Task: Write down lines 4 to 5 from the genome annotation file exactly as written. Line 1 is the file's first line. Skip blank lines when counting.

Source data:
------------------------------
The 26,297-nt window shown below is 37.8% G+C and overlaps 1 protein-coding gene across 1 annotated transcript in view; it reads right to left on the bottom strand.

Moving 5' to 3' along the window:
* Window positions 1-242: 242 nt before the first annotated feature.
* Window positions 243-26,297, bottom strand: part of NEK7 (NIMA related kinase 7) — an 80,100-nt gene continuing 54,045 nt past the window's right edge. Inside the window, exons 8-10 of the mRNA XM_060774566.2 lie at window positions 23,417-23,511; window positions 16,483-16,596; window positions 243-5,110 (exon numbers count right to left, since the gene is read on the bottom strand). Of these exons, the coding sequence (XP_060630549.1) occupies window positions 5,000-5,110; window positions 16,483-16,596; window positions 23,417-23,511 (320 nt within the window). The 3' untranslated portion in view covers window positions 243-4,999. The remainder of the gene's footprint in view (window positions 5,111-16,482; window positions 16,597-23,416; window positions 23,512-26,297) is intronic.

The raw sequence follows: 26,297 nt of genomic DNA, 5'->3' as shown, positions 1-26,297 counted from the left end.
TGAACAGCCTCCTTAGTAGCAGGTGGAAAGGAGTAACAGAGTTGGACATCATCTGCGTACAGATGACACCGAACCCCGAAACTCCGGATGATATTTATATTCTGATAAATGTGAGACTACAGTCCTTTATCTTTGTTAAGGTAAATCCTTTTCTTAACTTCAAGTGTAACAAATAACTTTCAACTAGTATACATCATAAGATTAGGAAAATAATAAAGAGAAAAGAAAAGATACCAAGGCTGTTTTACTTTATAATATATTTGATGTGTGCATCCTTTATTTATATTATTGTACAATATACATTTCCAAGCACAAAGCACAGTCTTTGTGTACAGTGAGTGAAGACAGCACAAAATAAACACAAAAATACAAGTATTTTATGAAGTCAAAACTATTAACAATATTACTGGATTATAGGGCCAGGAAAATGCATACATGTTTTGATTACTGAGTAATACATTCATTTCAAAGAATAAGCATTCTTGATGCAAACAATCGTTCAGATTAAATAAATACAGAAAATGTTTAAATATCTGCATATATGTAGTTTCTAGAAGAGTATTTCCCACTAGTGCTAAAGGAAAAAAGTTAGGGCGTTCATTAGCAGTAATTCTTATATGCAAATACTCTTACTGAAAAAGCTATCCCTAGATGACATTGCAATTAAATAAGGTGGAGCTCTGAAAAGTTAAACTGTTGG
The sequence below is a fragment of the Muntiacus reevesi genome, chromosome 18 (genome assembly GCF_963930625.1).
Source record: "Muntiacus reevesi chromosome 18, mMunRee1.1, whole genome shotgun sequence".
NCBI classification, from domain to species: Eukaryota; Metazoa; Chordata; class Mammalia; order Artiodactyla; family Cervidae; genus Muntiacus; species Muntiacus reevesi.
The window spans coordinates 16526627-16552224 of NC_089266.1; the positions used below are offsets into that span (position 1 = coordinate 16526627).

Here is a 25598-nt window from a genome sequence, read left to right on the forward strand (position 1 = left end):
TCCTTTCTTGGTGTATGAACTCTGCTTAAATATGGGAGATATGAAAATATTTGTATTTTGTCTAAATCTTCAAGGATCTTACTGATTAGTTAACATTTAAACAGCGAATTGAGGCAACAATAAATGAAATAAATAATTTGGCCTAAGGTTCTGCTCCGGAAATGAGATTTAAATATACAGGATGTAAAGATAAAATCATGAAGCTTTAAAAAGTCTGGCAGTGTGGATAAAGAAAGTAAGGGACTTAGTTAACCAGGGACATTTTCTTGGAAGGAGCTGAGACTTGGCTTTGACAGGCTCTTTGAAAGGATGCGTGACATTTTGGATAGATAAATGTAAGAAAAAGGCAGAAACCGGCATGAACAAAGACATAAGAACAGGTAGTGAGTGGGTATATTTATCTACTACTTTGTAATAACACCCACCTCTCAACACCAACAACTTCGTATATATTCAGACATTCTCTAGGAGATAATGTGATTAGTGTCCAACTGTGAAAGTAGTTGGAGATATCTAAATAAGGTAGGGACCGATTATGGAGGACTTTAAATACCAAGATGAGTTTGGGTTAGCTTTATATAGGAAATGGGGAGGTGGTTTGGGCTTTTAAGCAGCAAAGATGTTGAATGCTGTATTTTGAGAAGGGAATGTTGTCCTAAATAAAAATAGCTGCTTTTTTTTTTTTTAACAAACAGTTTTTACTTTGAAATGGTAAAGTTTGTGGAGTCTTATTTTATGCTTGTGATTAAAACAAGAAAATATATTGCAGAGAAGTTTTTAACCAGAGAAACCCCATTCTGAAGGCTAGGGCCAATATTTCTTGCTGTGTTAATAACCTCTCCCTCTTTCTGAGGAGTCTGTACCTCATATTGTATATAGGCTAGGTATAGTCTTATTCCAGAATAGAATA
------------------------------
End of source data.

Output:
* Window positions 243-26,297, bottom strand: part of NEK7 (NIMA related kinase 7) — an 80,100-nt gene continuing 54,045 nt past the window's right edge. Inside the window, exons 8-10 of the mRNA XM_060774566.2 lie at window positions 23,417-23,511; window positions 16,483-16,596; window positions 243-5,110 (exon numbers count right to left, since the gene is read on the bottom strand). Of these exons, the coding sequence (XP_060630549.1) occupies window positions 5,000-5,110; window positions 16,483-16,596; window positions 23,417-23,511 (320 nt within the window). The 3' untranslated portion in view covers window positions 243-4,999. The remainder of the gene's footprint in view (window positions 5,111-16,482; window positions 16,597-23,416; window positions 23,512-26,297) is intronic.

The raw sequence follows: 26,297 nt of genomic DNA, 5'->3' as shown, positions 1-26,297 counted from the left end.